I can't see how this makes any more sense than "If you're talking about Visual Studio, you're talking about Mac OS X. It all executes on the same processor." Yes, they both share the same underlying technology, but they are hardly indistiguishable — you can certainly talk about one without addressing the other. You could delete the browser plugin from every computer on the planet and it wouldn't make normal Java apps work any better or worse. The plugin depends on the Java platform, but the Java platform is not in any way dependent on the plugin.

> You can't simply declare it off limits given the massive and repeated security issues surrounding it

I'm not declaring it "off-limits" — I'm suggesting that it is irrelevant to the discussion here. Yes, there are security issues with it, but since nobody here is saying "I think the Java browser plugin is a boss idea," you're either arguing with nobody or trying to denigrate the JVM as a client and server technology based on the fact that it isn't suitable for embedding in a browser. I can't see any way that the Java plugin is really relevant. Similarly, if I went and wrote a terrible plugin to allow Ruby "applets," bringing up that plugin as a criticism of Ruby in other contexts would not be productive.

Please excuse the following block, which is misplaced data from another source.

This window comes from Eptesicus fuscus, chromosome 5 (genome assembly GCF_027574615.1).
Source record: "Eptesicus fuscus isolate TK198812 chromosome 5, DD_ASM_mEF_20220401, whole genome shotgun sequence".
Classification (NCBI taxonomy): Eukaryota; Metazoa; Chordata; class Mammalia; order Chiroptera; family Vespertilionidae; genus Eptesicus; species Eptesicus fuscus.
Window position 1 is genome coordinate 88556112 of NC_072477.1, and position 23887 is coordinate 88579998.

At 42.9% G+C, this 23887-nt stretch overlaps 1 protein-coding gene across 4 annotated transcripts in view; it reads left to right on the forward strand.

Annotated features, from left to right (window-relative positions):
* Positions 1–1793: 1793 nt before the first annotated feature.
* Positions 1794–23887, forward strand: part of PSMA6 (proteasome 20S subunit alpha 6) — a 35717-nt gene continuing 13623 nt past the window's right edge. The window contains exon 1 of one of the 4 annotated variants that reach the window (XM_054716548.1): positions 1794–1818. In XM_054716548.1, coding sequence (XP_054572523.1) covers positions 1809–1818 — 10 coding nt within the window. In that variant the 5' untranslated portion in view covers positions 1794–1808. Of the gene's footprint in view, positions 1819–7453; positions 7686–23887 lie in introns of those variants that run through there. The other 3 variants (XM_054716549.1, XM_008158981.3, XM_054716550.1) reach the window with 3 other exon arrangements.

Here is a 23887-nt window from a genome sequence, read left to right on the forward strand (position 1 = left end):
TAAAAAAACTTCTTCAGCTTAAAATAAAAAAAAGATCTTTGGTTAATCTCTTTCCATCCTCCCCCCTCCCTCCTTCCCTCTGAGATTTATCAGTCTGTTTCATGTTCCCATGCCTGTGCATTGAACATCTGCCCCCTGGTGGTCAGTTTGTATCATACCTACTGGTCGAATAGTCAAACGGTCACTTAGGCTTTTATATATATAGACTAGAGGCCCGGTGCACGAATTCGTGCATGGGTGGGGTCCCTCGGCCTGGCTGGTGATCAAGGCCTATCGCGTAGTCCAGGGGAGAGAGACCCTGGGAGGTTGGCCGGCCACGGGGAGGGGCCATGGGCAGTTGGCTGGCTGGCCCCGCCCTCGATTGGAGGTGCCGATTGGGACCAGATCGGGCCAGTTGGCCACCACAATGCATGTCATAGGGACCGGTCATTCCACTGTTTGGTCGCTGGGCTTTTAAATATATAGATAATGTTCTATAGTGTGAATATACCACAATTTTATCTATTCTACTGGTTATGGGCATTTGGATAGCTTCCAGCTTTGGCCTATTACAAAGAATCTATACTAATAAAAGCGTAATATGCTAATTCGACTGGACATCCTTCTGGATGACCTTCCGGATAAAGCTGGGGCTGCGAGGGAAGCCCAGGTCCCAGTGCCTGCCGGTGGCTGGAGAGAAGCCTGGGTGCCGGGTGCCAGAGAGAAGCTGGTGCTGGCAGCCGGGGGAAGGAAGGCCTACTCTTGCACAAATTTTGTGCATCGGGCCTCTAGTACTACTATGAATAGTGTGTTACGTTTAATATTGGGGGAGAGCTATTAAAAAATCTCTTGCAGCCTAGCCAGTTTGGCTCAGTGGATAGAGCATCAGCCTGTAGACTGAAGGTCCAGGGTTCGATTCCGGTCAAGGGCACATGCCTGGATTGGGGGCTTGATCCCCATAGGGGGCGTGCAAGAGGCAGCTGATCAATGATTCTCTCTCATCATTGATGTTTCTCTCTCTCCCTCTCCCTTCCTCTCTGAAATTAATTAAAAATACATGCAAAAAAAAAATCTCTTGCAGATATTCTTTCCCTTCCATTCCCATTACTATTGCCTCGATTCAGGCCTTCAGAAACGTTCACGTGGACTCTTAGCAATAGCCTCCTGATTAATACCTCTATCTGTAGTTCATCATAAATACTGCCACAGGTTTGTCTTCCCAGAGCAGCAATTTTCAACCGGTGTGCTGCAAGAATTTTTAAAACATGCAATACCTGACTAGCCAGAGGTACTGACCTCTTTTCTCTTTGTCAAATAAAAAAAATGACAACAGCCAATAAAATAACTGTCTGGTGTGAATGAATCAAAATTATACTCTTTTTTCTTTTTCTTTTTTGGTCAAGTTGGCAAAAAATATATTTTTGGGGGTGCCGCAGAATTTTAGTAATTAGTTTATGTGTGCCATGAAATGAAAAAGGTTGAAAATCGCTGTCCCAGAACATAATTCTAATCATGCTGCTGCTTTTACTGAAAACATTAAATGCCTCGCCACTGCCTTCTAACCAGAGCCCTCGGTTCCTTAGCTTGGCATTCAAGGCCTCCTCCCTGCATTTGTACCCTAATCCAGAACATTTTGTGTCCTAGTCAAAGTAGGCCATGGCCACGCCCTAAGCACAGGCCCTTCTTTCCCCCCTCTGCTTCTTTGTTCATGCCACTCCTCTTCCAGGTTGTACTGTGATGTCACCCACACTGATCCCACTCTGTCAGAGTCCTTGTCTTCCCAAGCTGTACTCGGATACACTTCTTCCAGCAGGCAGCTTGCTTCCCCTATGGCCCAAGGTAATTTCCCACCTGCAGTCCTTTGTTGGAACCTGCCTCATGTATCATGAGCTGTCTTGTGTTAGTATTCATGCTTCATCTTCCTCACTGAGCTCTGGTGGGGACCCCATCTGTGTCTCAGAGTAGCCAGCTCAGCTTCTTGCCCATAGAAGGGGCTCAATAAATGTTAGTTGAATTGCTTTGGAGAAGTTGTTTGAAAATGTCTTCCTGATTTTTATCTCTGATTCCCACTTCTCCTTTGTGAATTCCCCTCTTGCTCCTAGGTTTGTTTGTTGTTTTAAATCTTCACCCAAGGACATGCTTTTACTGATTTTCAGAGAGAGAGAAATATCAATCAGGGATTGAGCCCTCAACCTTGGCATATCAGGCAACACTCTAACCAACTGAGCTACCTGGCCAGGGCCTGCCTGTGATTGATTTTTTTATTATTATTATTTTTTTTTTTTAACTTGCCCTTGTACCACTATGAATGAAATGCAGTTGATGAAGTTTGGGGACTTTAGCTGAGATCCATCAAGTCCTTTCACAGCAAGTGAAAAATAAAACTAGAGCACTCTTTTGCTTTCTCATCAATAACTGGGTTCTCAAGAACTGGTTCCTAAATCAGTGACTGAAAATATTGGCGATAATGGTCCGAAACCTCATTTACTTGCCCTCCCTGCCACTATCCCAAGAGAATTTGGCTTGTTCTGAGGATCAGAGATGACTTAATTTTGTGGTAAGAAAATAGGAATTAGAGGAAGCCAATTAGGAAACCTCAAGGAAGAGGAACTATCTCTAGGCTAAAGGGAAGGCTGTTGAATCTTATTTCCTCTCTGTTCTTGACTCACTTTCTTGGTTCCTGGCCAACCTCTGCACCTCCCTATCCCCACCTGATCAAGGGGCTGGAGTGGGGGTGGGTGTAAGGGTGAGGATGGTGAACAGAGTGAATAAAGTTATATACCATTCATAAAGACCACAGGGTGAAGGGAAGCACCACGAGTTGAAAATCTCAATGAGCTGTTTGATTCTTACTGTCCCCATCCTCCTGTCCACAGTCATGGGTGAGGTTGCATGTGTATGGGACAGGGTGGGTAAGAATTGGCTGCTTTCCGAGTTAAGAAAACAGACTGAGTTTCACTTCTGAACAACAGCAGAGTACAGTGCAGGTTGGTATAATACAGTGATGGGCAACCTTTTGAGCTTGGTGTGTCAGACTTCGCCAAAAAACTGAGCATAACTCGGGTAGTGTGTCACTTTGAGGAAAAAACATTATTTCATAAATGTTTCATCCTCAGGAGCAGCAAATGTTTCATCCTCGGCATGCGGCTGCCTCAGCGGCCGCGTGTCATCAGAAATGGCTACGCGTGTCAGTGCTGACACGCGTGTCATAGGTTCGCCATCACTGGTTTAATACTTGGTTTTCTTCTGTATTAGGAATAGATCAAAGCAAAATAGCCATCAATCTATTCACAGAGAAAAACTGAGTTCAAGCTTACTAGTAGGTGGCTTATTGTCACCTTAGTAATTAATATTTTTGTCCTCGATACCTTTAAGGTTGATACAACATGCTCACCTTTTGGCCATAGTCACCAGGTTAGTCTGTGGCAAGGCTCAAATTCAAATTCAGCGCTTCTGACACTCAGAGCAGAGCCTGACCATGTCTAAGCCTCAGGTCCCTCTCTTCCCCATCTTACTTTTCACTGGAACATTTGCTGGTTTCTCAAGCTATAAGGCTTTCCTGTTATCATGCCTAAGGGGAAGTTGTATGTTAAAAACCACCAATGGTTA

Please: it's some_other_crap.py.

Java bashing is the cool thing to do. And just to add more wood into the fire I'm gonna drop a quote from Larry Ellison himself that I think is spot on. He said something like the only industry more driven by fashion than fashion itself is IT.

Petition: Programmers, stop using the Oracle versions of Java. Too many of your Java programs only work properly with Oracle JVM, etc. Instead, standardize on another one of the Java implementations so that it can become the premiere implementation and really screw with Oracle.